Cannes 2011 Review – Melancholia

Note: While the Cannes Film Festival has come to an end, our coverage has not. We still have a few reviews in store for you, and over the coming days we will try to pick up the slack.

As Lars von Trier's depression opus came to an end, as planet Melancholia crashed into Earth, I couldn't help but think of R.E.M.'s "It's the end of the world as we know it." An upbeat, almost happy song, which perfectly complemented my state of happiness that this film was almost over. Melancholia has its merits (for instance, the final moments are beautiful), but it is far too long and has very little to say in that time.

Arguably the best part of the film is the first ten minutes, as von Trier presents a series of tableaux, often slowed down to almost a series of HDR stills, accompanied by doom-spelling Wagner. The prologue ends with the destruction of Earth, as another planet (named Melancholia, as we later learn) collides with it. There is no real point to this sequence, but at least it looks mouthwatering.

We then skip back in time to the wedding of Justine (Kirsten Dunst) and Michael (Alexander Skarsgård) in the castle-turned-hotel of Justine's sister Claire (Charlotte Gainsbourg) and her husband John (Kiefer Sutherland). Claire has planned Justine's wedding party to the minute, and Justine arriving hours late after a rather funny problem with their limo immediately puts the two sisters at odds. Soon after the party starts, Justine falls into a state of depression (or melancholia), and is absent from the party for large periods of time (to pee on the adjoining golf course, for instance; flashes of Babel here). During the time she actually spends at the party, she has to deal with her philandering father (John Hurt), her cynical mother (Charlotte Rampling), and her boss (Stellan Skarsgård) who actually expects her to do some work on her wedding day. Justine's mood swings ensure the party ends in a catastrophe, with her being fired, and even her new husband leaving her.

Fast forward a few weeks. Justine arrives at her sister's again, in a near catatonic state, and Claire is worried about her sister. John is excited, but not so much for the arrival of Justine as for the arrival of Melancholia, a planet that has been hiding behind the sun. It comes ever closer to Earth, but not to worry, he assures us, it will miss Earth and fly by. Of course it won't, and as it becomes apparent the two planets are on a collision course, the mental state of the two sisters changes. While Claire descends slowly into total panic, Justine regains her calm and starts to make sense again. Until the inevitable end.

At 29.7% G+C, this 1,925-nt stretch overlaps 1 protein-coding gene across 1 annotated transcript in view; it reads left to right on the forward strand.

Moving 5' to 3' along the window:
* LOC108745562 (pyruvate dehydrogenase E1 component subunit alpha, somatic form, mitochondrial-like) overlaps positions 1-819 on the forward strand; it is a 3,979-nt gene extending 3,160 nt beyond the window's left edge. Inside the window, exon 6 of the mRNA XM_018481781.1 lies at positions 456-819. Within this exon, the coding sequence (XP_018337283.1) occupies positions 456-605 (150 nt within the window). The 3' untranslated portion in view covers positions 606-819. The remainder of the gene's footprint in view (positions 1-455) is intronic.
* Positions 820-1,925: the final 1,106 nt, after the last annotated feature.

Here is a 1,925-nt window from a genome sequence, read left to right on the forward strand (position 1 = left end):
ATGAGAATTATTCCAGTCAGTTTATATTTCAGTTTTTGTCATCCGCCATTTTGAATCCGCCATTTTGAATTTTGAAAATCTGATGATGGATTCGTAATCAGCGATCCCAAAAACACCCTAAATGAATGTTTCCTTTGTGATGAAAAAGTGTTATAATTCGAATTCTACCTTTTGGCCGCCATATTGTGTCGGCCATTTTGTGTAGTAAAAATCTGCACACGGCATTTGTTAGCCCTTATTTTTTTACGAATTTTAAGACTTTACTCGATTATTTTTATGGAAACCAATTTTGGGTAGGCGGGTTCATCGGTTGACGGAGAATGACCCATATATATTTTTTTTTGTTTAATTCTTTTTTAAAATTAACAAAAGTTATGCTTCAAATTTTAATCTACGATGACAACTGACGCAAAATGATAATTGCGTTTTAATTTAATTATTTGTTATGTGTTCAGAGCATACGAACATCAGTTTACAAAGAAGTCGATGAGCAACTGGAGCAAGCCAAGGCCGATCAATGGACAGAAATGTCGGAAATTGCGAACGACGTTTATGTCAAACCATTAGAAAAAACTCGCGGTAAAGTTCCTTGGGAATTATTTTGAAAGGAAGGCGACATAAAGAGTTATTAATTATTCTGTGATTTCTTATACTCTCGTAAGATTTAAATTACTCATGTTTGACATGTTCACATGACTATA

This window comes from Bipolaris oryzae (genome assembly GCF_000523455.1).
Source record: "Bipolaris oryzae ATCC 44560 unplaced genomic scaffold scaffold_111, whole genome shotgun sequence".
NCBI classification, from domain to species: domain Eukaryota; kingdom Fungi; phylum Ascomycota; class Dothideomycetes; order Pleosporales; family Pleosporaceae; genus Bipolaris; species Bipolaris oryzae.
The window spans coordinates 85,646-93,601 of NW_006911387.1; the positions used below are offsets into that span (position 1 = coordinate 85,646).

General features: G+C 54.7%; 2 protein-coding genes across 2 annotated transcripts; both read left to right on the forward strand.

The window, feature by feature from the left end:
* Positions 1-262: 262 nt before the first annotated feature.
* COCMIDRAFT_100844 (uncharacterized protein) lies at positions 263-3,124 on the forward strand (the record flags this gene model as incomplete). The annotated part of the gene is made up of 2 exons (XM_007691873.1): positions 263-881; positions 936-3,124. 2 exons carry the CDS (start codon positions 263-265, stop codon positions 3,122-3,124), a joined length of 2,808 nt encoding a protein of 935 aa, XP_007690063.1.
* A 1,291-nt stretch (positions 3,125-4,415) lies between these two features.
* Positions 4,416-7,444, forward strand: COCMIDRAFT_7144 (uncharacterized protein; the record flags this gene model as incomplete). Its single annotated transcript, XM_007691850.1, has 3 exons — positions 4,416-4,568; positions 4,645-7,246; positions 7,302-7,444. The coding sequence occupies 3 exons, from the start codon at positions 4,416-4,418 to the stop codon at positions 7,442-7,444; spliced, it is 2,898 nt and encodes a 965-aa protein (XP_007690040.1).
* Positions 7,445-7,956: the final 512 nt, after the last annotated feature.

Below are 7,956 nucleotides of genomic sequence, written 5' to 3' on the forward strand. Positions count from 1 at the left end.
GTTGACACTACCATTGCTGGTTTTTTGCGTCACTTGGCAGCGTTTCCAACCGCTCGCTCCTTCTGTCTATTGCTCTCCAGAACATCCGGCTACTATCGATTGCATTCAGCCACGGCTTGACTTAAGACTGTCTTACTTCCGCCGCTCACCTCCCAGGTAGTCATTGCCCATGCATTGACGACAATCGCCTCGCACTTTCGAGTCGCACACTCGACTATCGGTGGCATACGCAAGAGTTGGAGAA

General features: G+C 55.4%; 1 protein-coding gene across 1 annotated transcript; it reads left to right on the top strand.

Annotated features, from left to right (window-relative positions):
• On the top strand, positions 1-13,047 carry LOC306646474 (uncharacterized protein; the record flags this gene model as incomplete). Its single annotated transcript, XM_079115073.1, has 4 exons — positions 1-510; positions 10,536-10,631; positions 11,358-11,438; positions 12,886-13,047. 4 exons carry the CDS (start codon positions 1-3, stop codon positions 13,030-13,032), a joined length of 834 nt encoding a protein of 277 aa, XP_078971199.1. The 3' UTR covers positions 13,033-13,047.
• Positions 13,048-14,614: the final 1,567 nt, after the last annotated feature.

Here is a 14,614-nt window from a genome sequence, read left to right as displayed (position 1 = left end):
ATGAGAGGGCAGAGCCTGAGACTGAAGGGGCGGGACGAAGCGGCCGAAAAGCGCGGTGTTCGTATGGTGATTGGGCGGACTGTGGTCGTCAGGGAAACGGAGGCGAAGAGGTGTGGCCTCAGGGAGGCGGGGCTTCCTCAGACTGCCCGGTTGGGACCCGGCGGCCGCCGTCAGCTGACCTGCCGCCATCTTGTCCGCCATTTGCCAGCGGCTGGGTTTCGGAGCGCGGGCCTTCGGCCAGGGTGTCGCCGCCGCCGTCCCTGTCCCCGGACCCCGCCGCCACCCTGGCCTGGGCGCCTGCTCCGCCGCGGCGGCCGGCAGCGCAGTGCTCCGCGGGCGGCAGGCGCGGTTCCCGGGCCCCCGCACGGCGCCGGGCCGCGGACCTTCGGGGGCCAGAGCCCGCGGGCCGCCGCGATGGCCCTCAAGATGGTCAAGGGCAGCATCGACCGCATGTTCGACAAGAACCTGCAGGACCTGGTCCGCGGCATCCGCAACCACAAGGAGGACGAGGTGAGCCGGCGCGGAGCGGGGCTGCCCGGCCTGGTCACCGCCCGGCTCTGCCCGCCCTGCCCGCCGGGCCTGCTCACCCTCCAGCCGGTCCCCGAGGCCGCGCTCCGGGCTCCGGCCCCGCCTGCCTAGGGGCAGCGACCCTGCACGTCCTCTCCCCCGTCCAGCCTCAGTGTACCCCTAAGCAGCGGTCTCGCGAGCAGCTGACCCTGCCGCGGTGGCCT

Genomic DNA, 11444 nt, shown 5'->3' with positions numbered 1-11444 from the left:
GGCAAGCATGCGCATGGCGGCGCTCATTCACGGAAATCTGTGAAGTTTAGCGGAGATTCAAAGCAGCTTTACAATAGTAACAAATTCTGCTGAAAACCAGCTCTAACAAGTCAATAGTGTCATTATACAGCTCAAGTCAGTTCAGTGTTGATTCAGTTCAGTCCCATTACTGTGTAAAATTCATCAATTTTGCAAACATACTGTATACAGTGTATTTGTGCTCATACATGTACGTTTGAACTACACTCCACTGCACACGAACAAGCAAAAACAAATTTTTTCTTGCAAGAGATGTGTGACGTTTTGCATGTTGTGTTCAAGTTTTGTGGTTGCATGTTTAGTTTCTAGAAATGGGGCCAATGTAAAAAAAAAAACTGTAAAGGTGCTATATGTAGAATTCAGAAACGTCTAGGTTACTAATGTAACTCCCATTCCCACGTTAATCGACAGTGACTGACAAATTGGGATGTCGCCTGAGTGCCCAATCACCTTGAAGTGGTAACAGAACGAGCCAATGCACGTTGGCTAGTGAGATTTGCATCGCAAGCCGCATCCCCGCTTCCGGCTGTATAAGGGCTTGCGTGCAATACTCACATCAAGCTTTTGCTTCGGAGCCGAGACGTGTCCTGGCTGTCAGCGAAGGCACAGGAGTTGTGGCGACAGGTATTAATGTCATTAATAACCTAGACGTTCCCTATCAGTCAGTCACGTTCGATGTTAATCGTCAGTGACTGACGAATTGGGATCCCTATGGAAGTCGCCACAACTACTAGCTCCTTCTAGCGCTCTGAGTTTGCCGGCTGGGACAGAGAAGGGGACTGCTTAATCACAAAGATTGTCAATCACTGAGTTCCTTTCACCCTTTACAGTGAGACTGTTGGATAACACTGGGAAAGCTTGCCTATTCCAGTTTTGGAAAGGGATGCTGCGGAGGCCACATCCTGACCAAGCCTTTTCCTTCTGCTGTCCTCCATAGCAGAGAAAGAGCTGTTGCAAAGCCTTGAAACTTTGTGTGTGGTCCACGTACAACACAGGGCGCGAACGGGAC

Lars von Trier is certainly not a cheerful man (and we've all seen how his attempt to be funny ended at his press conference), but compared to most of his other works, and contrary to what the director himself said, Melancholia starts almost upbeat. There is humor in the first part, especially in the bickering between the estranged parents of the bride (Hurt and Rampling excel here). As with his last film, Antichrist, it is all impeccably filmed. However, it never becomes quite clear what the Danish enfant terrible wants to say. Is he channeling his own supposed depression here? Does it make some poignant statement about fear of death or fatalism? There are a few factors that are so distracting or just downright baffling, that it is hard to really philosophize about what the point of the film was. As the wedding party scene drew to a close, I checked my watch, and to my astonishment noticed that more than an hour of the film had passed. One could see that as a sign that it was so good that time flew by, but let me assure you, it's not. This scene, which basically boils down to Dunst being bipolar for an hour, could have easily been cut to twenty minutes. The subplot with the older Skarsgård went nowhere, and made no sense. Rampling was an interesting representation of levelheadedness, standing in for the audience perhaps, but just like her husband she suddenly left the stage. The whole scene is strongly reminiscent of Thomas Vinterberg's Festen, but it doesn't even come close to that film by von Trier's countryman.

The second half, with the impending interplanetary collision, is slightly better, but requires a hefty dose of suspension of disbelief. A celestial entity coming this close would surely have a big effect on our planet, but not in von Trier's universe. The horses go quiet, but otherwise it is just a big ominous circle in the sky, ever growing. Man's fear of death versus fatalism becomes the main theme here, and it seems the director favors the latter. The roles of the sisters reverse, and Justine becomes the one to take charge, trying to talk Claire out of her downward-spiralling panic.

Kirsten Dunst won the Cannes Best Actress award for her role, and while she would not be my personal choice, she is excellent in portraying the mood swings of her character. Charlotte Gainsbourg as Claire is given less to work with as a control freak who loses control, but makes the best of what is given to her. Other roles are forgettable, although Hurt and Rampling provide some good laughs, and especially the latter is in form as the icy cold mother. But occasionally superb acting and stellar technicals cannot hide the fact that von Trier has made a bit of an empty vessel. It appears to be heady, but it leaves you scratching your head, or shaking it in disbelief, as you wonder if the Dane has just played a joke on all of us.